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Indexation and online availability: Indexation transforms the journal in some sense from its local ownership to the worldwide professional community and to the public.JCDR is indexed with Embase & EMbiology, Google Scholar, Index Copernicus, Chemical Abstracts Service, Journal seek Database, Indian Science Abstracts, to name few of them. Manuscriptspublished in JCDR are available on major search engines ie; google, yahoo, msn.
In the era of fast growing newer technologies, and in computer and internet friendly environment the manuscripts preparation, submission, review, revision, etc and all can be done and checked with a click from all corer of the world, at any time. Of course there is always a scope for improvement in every field and none is perfect. To progress, one needs to identify the areas of one's weakness and to strengthen them.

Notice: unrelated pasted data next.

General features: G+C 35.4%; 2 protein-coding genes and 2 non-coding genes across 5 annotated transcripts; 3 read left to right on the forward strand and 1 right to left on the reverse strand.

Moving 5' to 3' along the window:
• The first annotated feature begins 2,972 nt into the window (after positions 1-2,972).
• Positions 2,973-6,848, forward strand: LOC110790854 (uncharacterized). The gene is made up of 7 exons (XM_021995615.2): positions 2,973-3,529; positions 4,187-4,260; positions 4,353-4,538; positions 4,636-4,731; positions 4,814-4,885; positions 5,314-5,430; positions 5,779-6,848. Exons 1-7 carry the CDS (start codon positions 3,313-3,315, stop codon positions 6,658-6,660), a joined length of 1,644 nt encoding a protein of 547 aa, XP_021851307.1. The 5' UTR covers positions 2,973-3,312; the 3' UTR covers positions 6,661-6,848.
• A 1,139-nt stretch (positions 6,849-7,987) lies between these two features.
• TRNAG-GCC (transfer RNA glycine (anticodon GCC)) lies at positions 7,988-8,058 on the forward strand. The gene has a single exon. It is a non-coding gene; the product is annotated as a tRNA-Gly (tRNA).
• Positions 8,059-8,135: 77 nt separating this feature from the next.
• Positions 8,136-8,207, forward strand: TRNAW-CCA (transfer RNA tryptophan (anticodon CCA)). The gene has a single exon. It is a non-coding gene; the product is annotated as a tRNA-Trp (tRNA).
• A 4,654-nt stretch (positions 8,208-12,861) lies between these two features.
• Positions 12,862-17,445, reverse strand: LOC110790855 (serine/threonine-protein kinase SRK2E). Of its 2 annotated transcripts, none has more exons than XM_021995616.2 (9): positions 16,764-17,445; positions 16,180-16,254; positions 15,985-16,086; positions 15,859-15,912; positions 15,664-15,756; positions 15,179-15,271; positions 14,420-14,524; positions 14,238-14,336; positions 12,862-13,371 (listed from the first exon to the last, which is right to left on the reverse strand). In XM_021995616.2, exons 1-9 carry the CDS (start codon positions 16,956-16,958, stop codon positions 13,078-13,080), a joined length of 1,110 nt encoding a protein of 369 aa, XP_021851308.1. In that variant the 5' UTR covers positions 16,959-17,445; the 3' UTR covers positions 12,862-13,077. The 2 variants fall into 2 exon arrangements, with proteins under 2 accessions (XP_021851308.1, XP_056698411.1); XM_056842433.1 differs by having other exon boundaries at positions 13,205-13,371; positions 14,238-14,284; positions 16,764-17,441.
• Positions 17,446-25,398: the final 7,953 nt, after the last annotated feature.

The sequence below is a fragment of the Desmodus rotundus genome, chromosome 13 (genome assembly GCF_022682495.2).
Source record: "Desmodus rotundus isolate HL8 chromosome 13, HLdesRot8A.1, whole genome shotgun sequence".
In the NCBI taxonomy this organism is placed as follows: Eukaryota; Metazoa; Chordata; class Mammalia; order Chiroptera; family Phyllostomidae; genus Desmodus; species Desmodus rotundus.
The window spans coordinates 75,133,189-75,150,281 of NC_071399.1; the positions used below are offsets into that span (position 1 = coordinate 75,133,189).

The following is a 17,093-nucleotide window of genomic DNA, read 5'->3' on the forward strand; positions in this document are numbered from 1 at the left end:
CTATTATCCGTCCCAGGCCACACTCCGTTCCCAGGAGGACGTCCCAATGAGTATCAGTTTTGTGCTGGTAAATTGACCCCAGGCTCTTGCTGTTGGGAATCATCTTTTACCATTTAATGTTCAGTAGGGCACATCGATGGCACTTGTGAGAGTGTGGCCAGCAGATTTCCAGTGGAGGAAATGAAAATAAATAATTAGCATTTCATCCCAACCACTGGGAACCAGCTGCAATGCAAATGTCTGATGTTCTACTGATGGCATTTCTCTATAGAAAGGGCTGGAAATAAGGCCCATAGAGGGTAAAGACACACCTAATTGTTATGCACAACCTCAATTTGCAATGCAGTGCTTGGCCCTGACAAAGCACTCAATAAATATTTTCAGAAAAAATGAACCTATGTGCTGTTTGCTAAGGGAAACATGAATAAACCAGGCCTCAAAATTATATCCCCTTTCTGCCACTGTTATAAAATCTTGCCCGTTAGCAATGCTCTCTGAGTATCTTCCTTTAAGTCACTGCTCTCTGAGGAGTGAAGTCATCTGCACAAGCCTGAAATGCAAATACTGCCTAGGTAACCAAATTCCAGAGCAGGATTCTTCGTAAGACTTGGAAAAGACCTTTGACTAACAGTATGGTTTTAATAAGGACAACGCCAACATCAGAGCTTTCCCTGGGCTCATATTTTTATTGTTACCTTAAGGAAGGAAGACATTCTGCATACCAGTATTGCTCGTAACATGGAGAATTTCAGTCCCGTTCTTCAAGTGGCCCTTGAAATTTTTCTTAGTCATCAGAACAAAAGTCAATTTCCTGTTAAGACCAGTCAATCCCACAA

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Thanking you
With sincere regards
Dr. Rajendra Kumar Ghritlaharey, M.S., M. Ch., FAIS
Associate Professor,
Department of Paediatric Surgery, Gandhi Medical College & Associated
Kamla Nehru & Hamidia Hospitals Bhopal, Madhya Pradesh 462 001 (India)
On May 11,2011

Dr. Shankar P.R.

"On looking back through my Gmail archives after being requested by the journal to write a short editorial about my experiences of publishing with the Journal of Clinical and Diagnostic Research (JCDR), I came across an e-mail from Dr. Hemant Jain, Editor, in March 2007, which introduced the new electronic journal. The main features of the journal which were outlined in the e-mail were extensive author support, cash rewards, the peer review process, and other salient features of the journal.